Although we tend to see desire as the proximate cause of action, we tend also to conceive of desire as involving teleology or final causes. If desire causes me to pick up the cup, what causes my desire? The common-sense answer is teleological: I have, as an end, coffee, and I am, in a sense, drawn toward it. Spinoza, though well-aware of the fact that we commonly suppose that there are teleological causes of our actions, denies that such causes are anything other than appetite.

Spinoza does not clearly deny, here, that there are teleological causes of action. For arguments against the view that Spinoza denies all teleology, see Garrett 2 and Lin 2. He does, however, identify such causes with efficient causes. He needs to show, then, how the ends of human action relate to the processes of efficient causation.

For this task, Spinoza introduces the other primary affects and a number of psychological laws associated with them. He introduces the primary passions at IIIp11s. The perfectionist language Spinoza uses is important for an understanding of the basis for ethics that he finds in psychology. Here, however, it may be understood in terms of striving.

Spinoza thus provides, in his account of the affects, the basis for an explanation of how it is that introspection into our conscious experience of desire might fail to bring us accurate knowledge of our own psychological processes. Our conscious experience in forming our desires, has an emotional component: we experience joy and sadness and varieties of these. But we may be unaware of why we feel joy or sadness or why, really, we desire what we desire.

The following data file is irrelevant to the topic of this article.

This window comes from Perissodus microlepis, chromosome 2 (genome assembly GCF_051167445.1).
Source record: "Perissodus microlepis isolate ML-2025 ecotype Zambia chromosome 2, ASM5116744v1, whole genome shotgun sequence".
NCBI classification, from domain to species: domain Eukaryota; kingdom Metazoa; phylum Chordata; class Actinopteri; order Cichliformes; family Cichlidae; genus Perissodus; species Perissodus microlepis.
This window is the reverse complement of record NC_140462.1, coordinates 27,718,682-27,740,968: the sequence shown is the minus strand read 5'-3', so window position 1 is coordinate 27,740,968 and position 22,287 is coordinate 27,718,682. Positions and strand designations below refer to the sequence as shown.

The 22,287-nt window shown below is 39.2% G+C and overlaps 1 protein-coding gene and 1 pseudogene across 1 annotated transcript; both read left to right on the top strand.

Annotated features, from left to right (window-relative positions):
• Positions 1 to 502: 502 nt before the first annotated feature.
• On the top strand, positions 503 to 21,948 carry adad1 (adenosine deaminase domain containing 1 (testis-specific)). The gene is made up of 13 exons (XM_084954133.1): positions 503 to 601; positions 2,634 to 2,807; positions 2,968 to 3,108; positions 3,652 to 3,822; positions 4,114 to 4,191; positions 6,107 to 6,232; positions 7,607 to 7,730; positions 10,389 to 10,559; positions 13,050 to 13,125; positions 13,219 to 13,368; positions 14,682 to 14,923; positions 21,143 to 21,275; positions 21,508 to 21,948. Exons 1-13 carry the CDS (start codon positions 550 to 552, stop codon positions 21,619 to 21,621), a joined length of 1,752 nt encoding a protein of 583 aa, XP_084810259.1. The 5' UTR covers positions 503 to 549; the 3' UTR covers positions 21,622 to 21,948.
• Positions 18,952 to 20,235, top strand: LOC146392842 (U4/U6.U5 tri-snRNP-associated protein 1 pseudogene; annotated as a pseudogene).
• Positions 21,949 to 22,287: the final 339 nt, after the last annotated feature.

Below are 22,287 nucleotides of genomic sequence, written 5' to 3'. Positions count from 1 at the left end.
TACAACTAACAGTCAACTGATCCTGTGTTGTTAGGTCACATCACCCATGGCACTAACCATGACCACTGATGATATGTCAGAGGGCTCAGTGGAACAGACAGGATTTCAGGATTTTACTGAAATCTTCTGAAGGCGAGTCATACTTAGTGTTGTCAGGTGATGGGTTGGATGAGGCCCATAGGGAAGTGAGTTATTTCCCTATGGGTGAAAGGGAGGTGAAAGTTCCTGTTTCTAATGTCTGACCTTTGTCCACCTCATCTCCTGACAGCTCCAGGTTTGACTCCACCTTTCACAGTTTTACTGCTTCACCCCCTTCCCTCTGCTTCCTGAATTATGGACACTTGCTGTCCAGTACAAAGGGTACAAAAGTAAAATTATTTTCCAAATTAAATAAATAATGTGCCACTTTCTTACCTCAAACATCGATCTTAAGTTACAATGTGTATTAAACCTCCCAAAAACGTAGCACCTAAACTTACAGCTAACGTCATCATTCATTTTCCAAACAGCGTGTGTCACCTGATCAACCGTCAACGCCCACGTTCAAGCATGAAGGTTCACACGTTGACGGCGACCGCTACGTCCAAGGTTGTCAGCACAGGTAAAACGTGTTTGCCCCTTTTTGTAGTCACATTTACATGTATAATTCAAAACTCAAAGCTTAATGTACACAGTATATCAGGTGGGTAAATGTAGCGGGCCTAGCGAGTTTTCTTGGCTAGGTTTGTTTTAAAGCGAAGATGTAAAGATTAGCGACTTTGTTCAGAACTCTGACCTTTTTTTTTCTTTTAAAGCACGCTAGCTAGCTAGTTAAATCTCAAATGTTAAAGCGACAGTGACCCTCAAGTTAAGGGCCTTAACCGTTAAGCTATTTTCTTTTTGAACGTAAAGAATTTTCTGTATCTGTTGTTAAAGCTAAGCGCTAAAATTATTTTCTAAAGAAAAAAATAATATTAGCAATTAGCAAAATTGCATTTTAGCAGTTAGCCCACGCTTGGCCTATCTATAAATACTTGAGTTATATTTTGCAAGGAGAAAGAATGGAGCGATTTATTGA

If I imagine that coffee will lead to joy, then I will desire that joy and so that coffee. IIIp28, strictly speaking, is not an exhaustive characterization of objects of desire.

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It implies only that we desire anything which we imagine will lead to joy and are averse to whatever we imagine will lead to sadness and not that we might not have other kinds of desires also, desires unrelated to either joy or sadness. What may seem on introspection, then, to be a wholly teleological cause of action, the end represented by an object of desire, is for Spinoza a peculiar manifestation in consciousness of striving, which in turn is an efficient cause of action.

Perhaps the psychological view that Spinoza introduces at IIIp28 is susceptible to the sort of objection which one might raise against psychological hedonism, the view that human beings only desire pleasure, the avoidance of pain, and what is instrumental to these things. It may seem to some people that IIIp28 is not consistent with their own experience of their motives in acting.

So, someone with a strong sense of justice might say:. Spinoza attempts to show that there are many varieties of joy, sadness, and desire. Thus he might attempt to address the complaint by showing that its author offers a slightly inaccurate description of the situation:.